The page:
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Most water suppliers realize that the more natural their land is upstream of their water supplies, the less risk there likely is for their customers.  Under the source water protection programs that state, local officials and water utilities implement, the concept is to keep people related activities out, and let the natural forests and landscapes remain.   For the most part the natural areas support only a limited amount of wildlife (sustainable) and thereby there natural systems are attuned to compensate for the natural pollutant loads, sediment runoff, ash, detrital matter, etc., that might be created through natural processes.  For thousands of years these systems operated sustainably.  When people decide there needs to be changes, it seems like the unanticipated consequences of these actions create more problems.  Now many of these same ecosystems do not work sustainably and water quality has diminished, increasing the need for treatment and the risks of contamination to the public.  It would be better, but decidedly less popular on certain fronts, to provide more protection to natural systems that extend into watersheds (which is most of them), not less.

So this leads to a series of questions that go to the greater questions about natural environments:

Is it really necessary to cull the small Yellowstone bison herd by 1000?  What do bison have to do with watersheds?  Well, the bison create much less damage to grasslands and underlying soil than cattle due to the size of their hooves.  An argument is that we need to cull the herd because they transmit disease to cattle, but Brucellosis has never been demonstrated to move from bison to cattle, so disease is not an answer.  What is really happening is that there is competition between buffalo and cattle for grazing.  Competition with cattle means that the cattle are on public property, not private ranch lands, and the cattle trample the public lands which creates the potential for soil erosion and sediment runoff.  So I am thinking water folks should be siding with the bison. Of course without wolves, there is no natural predator for bison, which raises a different sustainability problem, so maybe instead of killing them, we move them to more of their native ranges – maybe some of those Indian reservation might want to restart the herds on their lands?  That might be good for everyone, water folks included.

Part 2 – is it necessary to continue to protect wolves or should we continue to hunt them in their native ranges?  Keep in mind wolf re-introduction efforts are responsible for most of the wolf populations in the US, specifically in the Yellowstone area.  Without wolves, there is no control of large grazing animal populations (see bison above, but also elk and deer), and there is a loss of wetland habitat because the elk eat the small shoots used by beavers to build dams and trap sediment.  Eliminating wolves has been proven to create imbalance.  Wolves = sediment traps = better water quality downstream.  Sounds like a win for everyone. (BTW there is a program in Oregon to protect wolves and help ranchers avoid periodic predation of calves by wolves so they win too).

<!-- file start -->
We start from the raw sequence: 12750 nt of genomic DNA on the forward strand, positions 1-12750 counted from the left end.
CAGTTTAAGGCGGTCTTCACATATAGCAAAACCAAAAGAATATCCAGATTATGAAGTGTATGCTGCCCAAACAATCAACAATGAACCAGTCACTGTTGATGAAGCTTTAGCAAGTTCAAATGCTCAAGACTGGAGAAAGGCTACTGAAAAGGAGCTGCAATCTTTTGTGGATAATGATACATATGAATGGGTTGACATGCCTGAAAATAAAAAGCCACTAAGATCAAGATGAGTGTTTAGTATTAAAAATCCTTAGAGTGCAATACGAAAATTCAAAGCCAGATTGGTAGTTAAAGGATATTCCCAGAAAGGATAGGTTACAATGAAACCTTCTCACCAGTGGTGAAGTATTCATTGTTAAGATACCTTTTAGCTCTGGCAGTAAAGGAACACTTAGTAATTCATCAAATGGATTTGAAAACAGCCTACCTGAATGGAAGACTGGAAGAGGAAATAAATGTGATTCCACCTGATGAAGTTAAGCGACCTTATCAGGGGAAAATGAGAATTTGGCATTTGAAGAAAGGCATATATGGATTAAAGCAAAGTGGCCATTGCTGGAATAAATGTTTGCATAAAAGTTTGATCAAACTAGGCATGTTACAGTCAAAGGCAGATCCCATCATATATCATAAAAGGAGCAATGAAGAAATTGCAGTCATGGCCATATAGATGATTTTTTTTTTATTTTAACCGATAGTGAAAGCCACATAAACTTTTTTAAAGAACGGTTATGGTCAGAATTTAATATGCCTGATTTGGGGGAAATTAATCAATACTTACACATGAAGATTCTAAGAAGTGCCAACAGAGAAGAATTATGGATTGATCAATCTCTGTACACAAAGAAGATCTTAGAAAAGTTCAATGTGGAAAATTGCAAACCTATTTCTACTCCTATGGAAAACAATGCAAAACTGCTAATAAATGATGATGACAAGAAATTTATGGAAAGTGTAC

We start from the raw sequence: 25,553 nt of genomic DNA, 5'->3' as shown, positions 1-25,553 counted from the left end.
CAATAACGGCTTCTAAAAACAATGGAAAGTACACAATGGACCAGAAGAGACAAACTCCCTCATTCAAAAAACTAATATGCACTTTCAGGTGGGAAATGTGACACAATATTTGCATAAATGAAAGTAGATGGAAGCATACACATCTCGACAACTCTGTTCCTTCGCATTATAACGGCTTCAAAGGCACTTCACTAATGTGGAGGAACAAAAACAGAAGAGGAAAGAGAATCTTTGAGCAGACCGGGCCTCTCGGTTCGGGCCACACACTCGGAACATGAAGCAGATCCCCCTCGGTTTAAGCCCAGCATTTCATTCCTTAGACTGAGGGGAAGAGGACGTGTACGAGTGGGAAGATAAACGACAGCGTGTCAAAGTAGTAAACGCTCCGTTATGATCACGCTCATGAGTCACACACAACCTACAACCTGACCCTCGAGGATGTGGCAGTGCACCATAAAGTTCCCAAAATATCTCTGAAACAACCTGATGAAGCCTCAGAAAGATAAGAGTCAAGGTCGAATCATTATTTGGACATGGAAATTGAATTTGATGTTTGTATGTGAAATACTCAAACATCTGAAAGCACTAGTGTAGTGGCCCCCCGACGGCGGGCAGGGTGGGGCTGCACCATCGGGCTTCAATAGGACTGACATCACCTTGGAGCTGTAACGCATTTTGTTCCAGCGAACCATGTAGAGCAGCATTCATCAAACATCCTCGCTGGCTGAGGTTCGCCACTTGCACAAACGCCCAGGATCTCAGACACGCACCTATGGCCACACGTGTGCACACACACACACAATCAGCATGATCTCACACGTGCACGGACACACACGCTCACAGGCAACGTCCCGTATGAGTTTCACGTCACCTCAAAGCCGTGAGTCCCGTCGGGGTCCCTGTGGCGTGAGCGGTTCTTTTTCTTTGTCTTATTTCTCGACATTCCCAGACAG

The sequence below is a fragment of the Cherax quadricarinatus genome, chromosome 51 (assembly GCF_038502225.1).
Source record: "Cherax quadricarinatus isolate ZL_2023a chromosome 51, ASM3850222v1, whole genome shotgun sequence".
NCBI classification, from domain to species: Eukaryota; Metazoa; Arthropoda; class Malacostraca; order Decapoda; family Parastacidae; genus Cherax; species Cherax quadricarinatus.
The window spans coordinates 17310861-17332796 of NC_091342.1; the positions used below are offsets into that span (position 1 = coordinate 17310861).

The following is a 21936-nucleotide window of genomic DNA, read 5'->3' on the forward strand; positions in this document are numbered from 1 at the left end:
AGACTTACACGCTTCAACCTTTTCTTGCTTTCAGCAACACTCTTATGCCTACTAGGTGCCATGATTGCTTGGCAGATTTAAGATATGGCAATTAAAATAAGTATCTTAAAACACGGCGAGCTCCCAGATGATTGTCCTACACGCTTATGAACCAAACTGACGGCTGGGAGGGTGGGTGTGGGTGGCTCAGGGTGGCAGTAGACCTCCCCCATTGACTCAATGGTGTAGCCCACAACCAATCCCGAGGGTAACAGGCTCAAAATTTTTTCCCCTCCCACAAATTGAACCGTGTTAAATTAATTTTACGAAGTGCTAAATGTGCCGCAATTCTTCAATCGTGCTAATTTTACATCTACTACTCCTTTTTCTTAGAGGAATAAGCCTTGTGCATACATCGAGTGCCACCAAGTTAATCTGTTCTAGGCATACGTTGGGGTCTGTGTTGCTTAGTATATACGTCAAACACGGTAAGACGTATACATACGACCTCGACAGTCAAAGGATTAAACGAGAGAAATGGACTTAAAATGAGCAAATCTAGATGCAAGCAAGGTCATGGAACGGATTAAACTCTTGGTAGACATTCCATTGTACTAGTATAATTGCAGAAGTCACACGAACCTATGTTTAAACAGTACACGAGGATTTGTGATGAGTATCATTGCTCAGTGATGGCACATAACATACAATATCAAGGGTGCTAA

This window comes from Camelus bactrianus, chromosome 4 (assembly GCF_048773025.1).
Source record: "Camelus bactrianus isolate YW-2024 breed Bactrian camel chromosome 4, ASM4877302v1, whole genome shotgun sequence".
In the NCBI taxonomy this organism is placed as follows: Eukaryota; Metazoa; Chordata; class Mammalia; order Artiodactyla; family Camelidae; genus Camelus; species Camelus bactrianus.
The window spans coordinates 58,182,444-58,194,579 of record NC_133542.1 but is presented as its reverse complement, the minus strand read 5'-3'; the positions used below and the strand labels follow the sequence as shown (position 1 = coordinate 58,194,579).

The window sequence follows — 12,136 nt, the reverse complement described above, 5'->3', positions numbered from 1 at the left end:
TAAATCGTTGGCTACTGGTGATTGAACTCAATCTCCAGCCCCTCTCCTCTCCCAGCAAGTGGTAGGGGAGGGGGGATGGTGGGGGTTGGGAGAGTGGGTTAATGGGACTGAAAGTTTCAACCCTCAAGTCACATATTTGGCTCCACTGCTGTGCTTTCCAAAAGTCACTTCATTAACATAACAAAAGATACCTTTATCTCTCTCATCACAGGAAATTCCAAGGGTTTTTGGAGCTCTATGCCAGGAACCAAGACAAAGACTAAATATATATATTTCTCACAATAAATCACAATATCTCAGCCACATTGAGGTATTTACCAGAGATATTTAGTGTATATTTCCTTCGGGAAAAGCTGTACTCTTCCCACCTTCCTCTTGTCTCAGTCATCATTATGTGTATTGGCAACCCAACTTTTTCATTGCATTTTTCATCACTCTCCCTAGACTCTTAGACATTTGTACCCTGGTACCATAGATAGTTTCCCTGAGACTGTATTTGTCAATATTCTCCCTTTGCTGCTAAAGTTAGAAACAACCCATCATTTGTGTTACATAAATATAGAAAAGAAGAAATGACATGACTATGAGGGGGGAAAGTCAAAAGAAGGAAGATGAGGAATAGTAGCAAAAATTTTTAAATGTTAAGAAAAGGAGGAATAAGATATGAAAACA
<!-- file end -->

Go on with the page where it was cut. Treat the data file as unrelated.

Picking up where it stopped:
Part 3 – Is it really necessary to kill off coyotes in droves?  The federal government kills thousands of coyotes and hunters and others kill even more.  This is a far more interesting question because it leads to one of those unintended consequences.  !100+ years ago people decided wolves were bad (we still have this issue ongoing – see above).  So we eradicated wolves.  No wolves means more rodents, deer, elk, etc. which mean less grass, less aspens and less beavers, which means more runoff which does not help water suppliers.  It also means more coyotes, because there is more food for the coyotes.  Interesting that coyotes have pretty much covered the entire US, when their ranges were far more limited in the past.  Coyotes are attracted to the rodents and rabbits.  But the systems are generally not sustainable for coyotes because there is not enough prey and there is no natural control of the coyotes – again, see wolves above.  A Recent Predator defense report indicates that culling coyotes actually increases coyote birth rate and pushes them toward developed areas where they find cats and small dogs, unnatural prey.  Not the best solution – unintended consequences of hunting them on more distant land pushes them into your neighborhood.  Not the consequence intended.  So maybe we keep the small dogs and cat inside at daybreak and nightfall when the coyotes are out and let them eat the rats and mice that the cats chase and once consumed they go away.   Coyotes need to eat grazers and rodents but you need the right mix or the grazers overgraze, which leads to sediment runoff issues – which is bad for us.  That also seems like a win.